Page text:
Table of Contents
- ETags and Caching
- Optimistic Concurrency Control
- Weak ETag Headers
- Strong ETag headers (Enterprise Only)
Cloudflare supports both weak and strong ETag headers. Weak ETags can be used across all plan levels, and are supported by default. Strong ETags are for Enterprise customers only, require a Page Rule to activate, and will automatically deactivate Rocket Loader, Minification, Email Obfuscation, and Railgun. ETag headers can be used to identify versions of resources for caching, or optimistic concurrency control.
ETags and Caching
ETag headers can be used to identify a cached resource so that the server knows whether to send a newer version of the resource that is not already stored. The ETag field contains an arbitrary string value usually based on a hash of the content, though the actual value itself doesn't matter. The browser will store these ETags, and on subsequent requests it will send along an If-None-Match header with each of the ETag values the browser has encountered for that resource. If any of the ETag values in the header match the current version on the origin server, the server will send back a 304 Not-Modified HTTP response to indicate that the cached version is still valid. Otherwise, the server will send back the requested resource along with the new ETag value.
For example, suppose there is a ETag header set on the server side with the following value:
Then, the browser sends a GET request with an If-None-Match header holding these values:
GET /example.html HTTP/1.1 If-None-Match "asdf" , "qwerty"
In this case, the browser has already cached the latest version of the resource stored on the server indicated by the "qwerty" ETag value. The origin will then send back the 304 Not-Modified HTTP response, and the resource will revalidate in the cache.
Optimistic Concurrency Control
ETag headers can also be used to implement Optimistic Concurrency Control (OCC). This solves an issue where multiple requests attempt to update the same version of a resource at different times.
For example, suppose two people attempt to update a file. They grab the file at the same time, but one finishes before the other. Without some form of concurrency control, the latest update would overwrite any changes the first update had made without notifying the users that these earlier changes are now lost.
ETags can be used to prevent this using an If-Match header. In the above example, both users attempt to modify a version of the file that sends this header:
The first user to update will send a PUT request to modify the file, which contains an If-Match header with the same value:
PUT /example HTTP/1.1 If-Match: "zxcv"
Since the headers match here, the server will allow the update and return a "200 OK" response. The server will then generate a new ETag value to confirm that the resource has been modified:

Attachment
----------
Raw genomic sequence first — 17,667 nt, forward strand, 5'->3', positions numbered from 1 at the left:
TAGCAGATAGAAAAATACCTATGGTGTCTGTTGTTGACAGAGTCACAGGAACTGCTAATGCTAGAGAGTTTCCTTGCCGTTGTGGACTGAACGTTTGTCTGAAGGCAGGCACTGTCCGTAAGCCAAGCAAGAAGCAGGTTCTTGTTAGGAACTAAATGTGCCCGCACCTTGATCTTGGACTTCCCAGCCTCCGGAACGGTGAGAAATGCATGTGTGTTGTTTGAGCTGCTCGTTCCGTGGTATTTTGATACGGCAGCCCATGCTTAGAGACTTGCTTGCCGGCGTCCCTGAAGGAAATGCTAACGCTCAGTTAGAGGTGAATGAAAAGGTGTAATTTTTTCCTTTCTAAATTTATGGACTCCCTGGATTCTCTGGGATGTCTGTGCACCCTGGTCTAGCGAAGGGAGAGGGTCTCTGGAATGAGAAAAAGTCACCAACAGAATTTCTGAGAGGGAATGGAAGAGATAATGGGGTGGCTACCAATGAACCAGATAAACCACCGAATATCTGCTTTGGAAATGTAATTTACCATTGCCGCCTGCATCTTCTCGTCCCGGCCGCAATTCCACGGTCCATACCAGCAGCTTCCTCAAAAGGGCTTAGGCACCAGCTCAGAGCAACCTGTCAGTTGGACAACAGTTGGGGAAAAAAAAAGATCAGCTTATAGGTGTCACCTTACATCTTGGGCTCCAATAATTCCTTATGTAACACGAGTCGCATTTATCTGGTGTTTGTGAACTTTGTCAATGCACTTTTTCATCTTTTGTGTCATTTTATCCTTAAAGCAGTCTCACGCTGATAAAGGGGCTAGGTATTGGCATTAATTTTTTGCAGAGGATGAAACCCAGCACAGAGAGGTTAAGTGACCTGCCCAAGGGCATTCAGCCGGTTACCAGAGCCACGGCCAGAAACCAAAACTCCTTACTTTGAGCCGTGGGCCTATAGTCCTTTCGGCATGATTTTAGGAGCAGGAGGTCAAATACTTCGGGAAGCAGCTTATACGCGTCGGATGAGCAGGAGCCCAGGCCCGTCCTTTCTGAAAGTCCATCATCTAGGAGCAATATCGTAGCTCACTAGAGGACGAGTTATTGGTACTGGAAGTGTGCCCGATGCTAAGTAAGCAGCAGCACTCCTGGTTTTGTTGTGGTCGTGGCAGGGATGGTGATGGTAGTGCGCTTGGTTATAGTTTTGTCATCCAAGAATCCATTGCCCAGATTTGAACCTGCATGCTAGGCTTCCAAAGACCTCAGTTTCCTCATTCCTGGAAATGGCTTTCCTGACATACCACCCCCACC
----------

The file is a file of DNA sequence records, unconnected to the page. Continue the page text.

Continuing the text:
Now when the other user attempts to update the file, they will send the previous ETag value in the If-Match header:
PUT /example HTTP/1.1 If-Match: "zxcv"
Since the ETag values do not match here, the server will not allow the update and will return a "412 Precondition Failed" response, notifying the user that the file has changed since it was last requested.
Simplified, the workflow would look like this:
What Are Weak ETag Headers?
Weak ETag headers indicate only the the two resources are semantically equivalent - ie. that they are basically the same and are practically interchangeable, though not necessarily byte-for-byte. They are indicated by a 'W/' before the value. For example:
Weak ETag headers are fully supported on Cloudflare by default, and are available for all plan levels.
Email Obfuscation and automatic https rewrites will need to be disabled, otherwise the ETag headers will be removed from the response. Email Obfuscation modifies the code significantly enough it cannot be considered semantically equivalent.
Note that if a resource is cacheable, and there is a cache miss, Cloudflare will not send ETag headers to the origin. This is because Cloudflare needs the full response body to fill the cache.
What Are Strong ETag Headers?
Strong ETag headers promise that the resource in the cache and the resource on the server are byte-for-byte identical, and as such can be used to cache partial responses to complete on later requests. Because of this, strong ETag headers cannot be used with any of our features that transform the response - Rocket Loader, Minification, Email Obfuscation, and Railgun will be automatically disabled when strong ETag headers are active. Cloudflare will also use the same HTTP Content-Encoding in the connection between Cloudflare and the origin as is used between the client and Cloudflare, so that the strong ETag won't be weakened.
Currently strong ETag headers are only supported for Cloudflare Enterprise customers, and need to be manually activated on URLs using a Page Rule. If a Page Rule is not set, then any strong ETag headers will be converted into weak ETag headers.
Using an ETag without quotes (
Etag: blah for example) causes the gzip module to remove a strong ETag instead of weakening it. Use quotes (
) for the strong ETag to weaken into
There is one very specific exception here. Cloudflare will allow Strong ETags for resources without the Page Rule set if and only if:
- The content has already been gzipped at the origin server
- The origin sent out the gzipped content with a strong ETag header, AND
- All of Cloudflare's performance features and apps are disabled
If all of these conditions are met, then the Strong ETag headers will be allowed since Cloudflare has not modified the content.